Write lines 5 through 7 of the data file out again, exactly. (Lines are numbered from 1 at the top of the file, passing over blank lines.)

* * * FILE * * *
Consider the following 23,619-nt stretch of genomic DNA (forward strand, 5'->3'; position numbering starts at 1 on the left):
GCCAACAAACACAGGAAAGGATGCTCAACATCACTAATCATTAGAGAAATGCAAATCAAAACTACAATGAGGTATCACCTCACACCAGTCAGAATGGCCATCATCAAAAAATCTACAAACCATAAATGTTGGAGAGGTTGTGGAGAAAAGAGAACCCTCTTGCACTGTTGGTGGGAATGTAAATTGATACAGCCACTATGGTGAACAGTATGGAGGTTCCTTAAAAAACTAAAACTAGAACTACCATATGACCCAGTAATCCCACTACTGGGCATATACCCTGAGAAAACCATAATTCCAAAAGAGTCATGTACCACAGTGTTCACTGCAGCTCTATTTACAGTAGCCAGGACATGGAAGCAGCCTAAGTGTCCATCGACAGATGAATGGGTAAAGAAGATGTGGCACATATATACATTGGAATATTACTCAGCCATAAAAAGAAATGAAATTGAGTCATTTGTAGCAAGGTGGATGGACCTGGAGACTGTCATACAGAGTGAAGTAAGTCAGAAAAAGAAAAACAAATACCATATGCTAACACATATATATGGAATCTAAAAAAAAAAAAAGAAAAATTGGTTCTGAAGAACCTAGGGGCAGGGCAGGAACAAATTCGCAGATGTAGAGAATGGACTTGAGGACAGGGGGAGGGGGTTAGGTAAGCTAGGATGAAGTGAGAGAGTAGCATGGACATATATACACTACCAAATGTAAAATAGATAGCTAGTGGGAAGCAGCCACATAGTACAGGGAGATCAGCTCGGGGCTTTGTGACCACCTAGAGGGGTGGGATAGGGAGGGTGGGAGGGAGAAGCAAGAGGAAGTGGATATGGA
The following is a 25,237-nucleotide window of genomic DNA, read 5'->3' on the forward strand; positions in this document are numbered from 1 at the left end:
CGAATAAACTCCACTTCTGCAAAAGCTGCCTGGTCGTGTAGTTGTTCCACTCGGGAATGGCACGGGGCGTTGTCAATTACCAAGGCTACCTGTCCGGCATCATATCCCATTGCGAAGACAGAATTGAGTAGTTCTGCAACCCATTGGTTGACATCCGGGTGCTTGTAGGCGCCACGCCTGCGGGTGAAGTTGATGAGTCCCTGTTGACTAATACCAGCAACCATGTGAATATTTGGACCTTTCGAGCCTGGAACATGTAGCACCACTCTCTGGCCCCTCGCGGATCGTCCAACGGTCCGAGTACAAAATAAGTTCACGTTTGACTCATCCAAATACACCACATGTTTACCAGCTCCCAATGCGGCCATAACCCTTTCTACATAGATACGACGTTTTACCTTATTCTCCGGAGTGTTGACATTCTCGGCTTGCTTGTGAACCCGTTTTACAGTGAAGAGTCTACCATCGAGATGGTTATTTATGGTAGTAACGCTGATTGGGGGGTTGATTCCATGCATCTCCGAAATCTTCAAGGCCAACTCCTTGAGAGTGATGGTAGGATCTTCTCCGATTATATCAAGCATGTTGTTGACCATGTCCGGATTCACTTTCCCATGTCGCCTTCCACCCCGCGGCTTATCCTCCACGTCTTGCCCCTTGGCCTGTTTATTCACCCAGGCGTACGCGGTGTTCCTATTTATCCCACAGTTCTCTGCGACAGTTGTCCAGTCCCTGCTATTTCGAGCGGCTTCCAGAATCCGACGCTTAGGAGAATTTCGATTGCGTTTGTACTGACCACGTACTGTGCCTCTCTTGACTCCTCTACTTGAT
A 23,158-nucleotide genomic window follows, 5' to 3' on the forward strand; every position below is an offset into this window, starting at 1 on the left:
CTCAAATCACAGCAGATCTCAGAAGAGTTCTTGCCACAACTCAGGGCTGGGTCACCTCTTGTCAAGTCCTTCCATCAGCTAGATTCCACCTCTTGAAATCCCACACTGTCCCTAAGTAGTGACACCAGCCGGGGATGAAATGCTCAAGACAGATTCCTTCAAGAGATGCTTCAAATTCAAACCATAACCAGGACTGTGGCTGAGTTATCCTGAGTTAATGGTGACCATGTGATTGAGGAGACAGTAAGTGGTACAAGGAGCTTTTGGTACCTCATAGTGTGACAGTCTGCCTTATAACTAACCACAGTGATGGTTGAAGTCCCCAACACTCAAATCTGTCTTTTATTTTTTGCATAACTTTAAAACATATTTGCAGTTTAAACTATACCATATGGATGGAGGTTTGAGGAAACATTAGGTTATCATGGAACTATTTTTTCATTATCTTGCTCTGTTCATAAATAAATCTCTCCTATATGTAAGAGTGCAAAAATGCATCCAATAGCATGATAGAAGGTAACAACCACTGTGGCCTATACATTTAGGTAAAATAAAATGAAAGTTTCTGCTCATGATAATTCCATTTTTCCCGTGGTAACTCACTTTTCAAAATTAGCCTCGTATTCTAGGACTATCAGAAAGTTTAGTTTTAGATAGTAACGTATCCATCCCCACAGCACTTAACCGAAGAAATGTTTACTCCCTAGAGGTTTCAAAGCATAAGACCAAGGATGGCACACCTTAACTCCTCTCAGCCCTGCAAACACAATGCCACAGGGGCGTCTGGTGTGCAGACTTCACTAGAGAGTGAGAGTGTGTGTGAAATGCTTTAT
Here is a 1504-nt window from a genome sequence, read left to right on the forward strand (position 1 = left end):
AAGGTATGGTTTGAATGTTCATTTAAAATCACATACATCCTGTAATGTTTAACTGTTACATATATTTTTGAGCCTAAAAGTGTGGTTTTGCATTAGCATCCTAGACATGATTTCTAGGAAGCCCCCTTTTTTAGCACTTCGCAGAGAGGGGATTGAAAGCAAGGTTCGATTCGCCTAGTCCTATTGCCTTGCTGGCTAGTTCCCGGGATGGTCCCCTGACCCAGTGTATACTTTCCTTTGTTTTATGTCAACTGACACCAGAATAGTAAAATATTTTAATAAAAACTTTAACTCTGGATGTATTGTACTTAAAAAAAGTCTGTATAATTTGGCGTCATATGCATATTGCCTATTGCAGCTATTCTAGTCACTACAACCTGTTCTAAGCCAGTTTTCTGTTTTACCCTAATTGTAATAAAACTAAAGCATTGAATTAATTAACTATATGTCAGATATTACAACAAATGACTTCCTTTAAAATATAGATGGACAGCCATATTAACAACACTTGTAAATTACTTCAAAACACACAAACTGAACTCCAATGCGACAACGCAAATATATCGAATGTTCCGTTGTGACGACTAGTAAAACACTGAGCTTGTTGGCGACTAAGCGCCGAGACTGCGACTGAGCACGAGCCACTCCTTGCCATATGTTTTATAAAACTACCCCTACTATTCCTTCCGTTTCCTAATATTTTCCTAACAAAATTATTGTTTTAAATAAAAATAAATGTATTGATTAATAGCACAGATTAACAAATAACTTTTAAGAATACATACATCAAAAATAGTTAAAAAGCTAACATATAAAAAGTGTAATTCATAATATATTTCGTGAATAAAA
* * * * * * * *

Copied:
A 23,158-nucleotide genomic window follows, 5' to 3' on the forward strand; every position below is an offset into this window, starting at 1 on the left:
CTCAAATCACAGCAGATCTCAGAAGAGTTCTTGCCACAACTCAGGGCTGGGTCACCTCTTGTCAAGTCCTTCCATCAGCTAGATTCCACCTCTTGAAATCCCACACTGTCCCTAAGTAGTGACACCAGCCGGGGATGAAATGCTCAAGACAGATTCCTTCAAGAGATGCTTCAAATTCAAACCATAACCAGGACTGTGGCTGAGTTATCCTGAGTTAATGGTGACCATGTGATTGAGGAGACAGTAAGTGGTACAAGGAGCTTTTGGTACCTCATAGTGTGACAGTCTGCCTTATAACTAACCACAGTGATGGTTGAAGTCCCCAACACTCAAATCTGTCTTTTATTTTTTGCATAACTTTAAAACATATTTGCAGTTTAAACTATACCATATGGATGGAGGTTTGAGGAAACATTAGGTTATCATGGAACTATTTTTTCATTATCTTGCTCTGTTCATAAATAAATCTCTCCTATATGTAAGAGTGCAAAAATGCATCCAATAGCATGATAGAAGGTAACAACCACTGTGGCCTATACATTTAGGTAAAATAAAATGAAAGTTTCTGCTCATGATAATTCCATTTTTCCCGTGGTAACTCACTTTTCAAAATTAGCCTCGTATTCTAGGACTATCAGAAAGTTTAGTTTTAGATAGTAACGTATCCATCCCCACAGCACTTAACCGAAGAAATGTTTACTCCCTAGAGGTTTCAAAGCATAAGACCAAGGATGGCACACCTTAACTCCTCTCAGCCCTGCAAACACAATGCCACAGGGGCGTCTGGTGTGCAGACTTCACTAGAGAGTGAGAGTGTGTGTGAAATGCTTTAT
Here is a 1504-nt window from a genome sequence, read left to right on the forward strand (position 1 = left end):